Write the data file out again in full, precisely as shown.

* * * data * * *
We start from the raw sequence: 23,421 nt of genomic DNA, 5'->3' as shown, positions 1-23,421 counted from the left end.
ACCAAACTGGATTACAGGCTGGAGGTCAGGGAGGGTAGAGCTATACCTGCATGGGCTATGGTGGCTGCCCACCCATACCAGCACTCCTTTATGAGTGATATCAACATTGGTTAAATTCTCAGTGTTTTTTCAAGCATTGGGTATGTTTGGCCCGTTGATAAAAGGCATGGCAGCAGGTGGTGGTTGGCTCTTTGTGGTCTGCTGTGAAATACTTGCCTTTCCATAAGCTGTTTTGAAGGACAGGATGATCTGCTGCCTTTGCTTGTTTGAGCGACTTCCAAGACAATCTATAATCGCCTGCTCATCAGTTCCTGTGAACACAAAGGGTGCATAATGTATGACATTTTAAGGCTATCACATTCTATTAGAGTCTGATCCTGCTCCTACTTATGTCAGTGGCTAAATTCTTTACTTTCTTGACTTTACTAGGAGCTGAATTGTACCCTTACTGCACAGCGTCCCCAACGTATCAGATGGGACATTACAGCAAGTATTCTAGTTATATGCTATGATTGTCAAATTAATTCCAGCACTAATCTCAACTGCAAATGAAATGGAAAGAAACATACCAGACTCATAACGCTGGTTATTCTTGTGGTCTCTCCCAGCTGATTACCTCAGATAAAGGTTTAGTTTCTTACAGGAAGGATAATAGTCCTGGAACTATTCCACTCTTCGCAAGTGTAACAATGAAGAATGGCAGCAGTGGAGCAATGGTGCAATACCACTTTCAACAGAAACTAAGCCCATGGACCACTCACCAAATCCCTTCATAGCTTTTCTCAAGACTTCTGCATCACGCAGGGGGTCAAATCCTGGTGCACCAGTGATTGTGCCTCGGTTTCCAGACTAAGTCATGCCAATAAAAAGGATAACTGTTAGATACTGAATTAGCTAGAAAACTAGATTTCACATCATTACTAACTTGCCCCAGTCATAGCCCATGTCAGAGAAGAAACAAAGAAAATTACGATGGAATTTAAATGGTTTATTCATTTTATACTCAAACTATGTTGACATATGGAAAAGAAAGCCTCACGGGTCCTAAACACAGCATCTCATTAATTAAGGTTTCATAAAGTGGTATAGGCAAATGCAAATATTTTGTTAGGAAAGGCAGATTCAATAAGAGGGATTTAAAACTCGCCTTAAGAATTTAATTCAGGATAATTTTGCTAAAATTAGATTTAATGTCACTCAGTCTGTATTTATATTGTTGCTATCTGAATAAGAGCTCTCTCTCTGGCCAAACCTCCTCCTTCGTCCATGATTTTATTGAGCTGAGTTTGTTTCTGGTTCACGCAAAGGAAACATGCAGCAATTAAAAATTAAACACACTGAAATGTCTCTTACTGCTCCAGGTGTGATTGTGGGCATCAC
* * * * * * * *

We start from the raw sequence: 23,421 nt of genomic DNA, 5'->3' as shown, positions 1-23,421 counted from the left end.
ACCAAACTGGATTACAGGCTGGAGGTCAGGGAGGGTAGAGCTATACCTGCATGGGCTATGGTGGCTGCCCACCCATACCAGCACTCCTTTATGAGTGATATCAACATTGGTTAAATTCTCAGTGTTTTTTCAAGCATTGGGTATGTTTGGCCCGTTGATAAAAGGCATGGCAGCAGGTGGTGGTTGGCTCTTTGTGGTCTGCTGTGAAATACTTGCCTTTCCATAAGCTGTTTTGAAGGACAGGATGATCTGCTGCCTTTGCTTGTTTGAGCGACTTCCAAGACAATCTATAATCGCCTGCTCATCAGTTCCTGTGAACACAAAGGGTGCATAATGTATGACATTTTAAGGCTATCACATTCTATTAGAGTCTGATCCTGCTCCTACTTATGTCAGTGGCTAAATTCTTTACTTTCTTGACTTTACTAGGAGCTGAATTGTACCCTTACTGCACAGCGTCCCCAACGTATCAGATGGGACATTACAGCAAGTATTCTAGTTATATGCTATGATTGTCAAATTAATTCCAGCACTAATCTCAACTGCAAATGAAATGGAAAGAAACATACCAGACTCATAACGCTGGTTATTCTTGTGGTCTCTCCCAGCTGATTACCTCAGATAAAGGTTTAGTTTCTTACAGGAAGGATAATAGTCCTGGAACTATTCCACTCTTCGCAAGTGTAACAATGAAGAATGGCAGCAGTGGAGCAATGGTGCAATACCACTTTCAACAGAAACTAAGCCCATGGACCACTCACCAAATCCCTTCATAGCTTTTCTCAAGACTTCTGCATCACGCAGGGGGTCAAATCCTGGTGCACCAGTGATTGTGCCTCGGTTTCCAGACTAAGTCATGCCAATAAAAAGGATAACTGTTAGATACTGAATTAGCTAGAAAACTAGATTTCACATCATTACTAACTTGCCCCAGTCATAGCCCATGTCAGAGAAGAAACAAAGAAAATTACGATGGAATTTAAATGGTTTATTCATTTTATACTCAAACTATGTTGACATATGGAAAAGAAAGCCTCACGGGTCCTAAACACAGCATCTCATTAATTAAGGTTTCATAAAGTGGTATAGGCAAATGCAAATATTTTGTTAGGAAAGGCAGATTCAATAAGAGGGATTTAAAACTCGCCTTAAGAATTTAATTCAGGATAATTTTGCTAAAATTAGATTTAATGTCACTCAGTCTGTATTTATATTGTTGCTATCTGAATAAGAGCTCTCTCTCTGGCCAAACCTCCTCCTTCGTCCATGATTTTATTGAGCTGAGTTTGTTTCTGGTTCACGCAAAGGAAACATGCAGCAATTAAAAATTAAACACACTGAAATGTCTCTTACTGCTCCAGGTGTGATTGTGGGCATCAC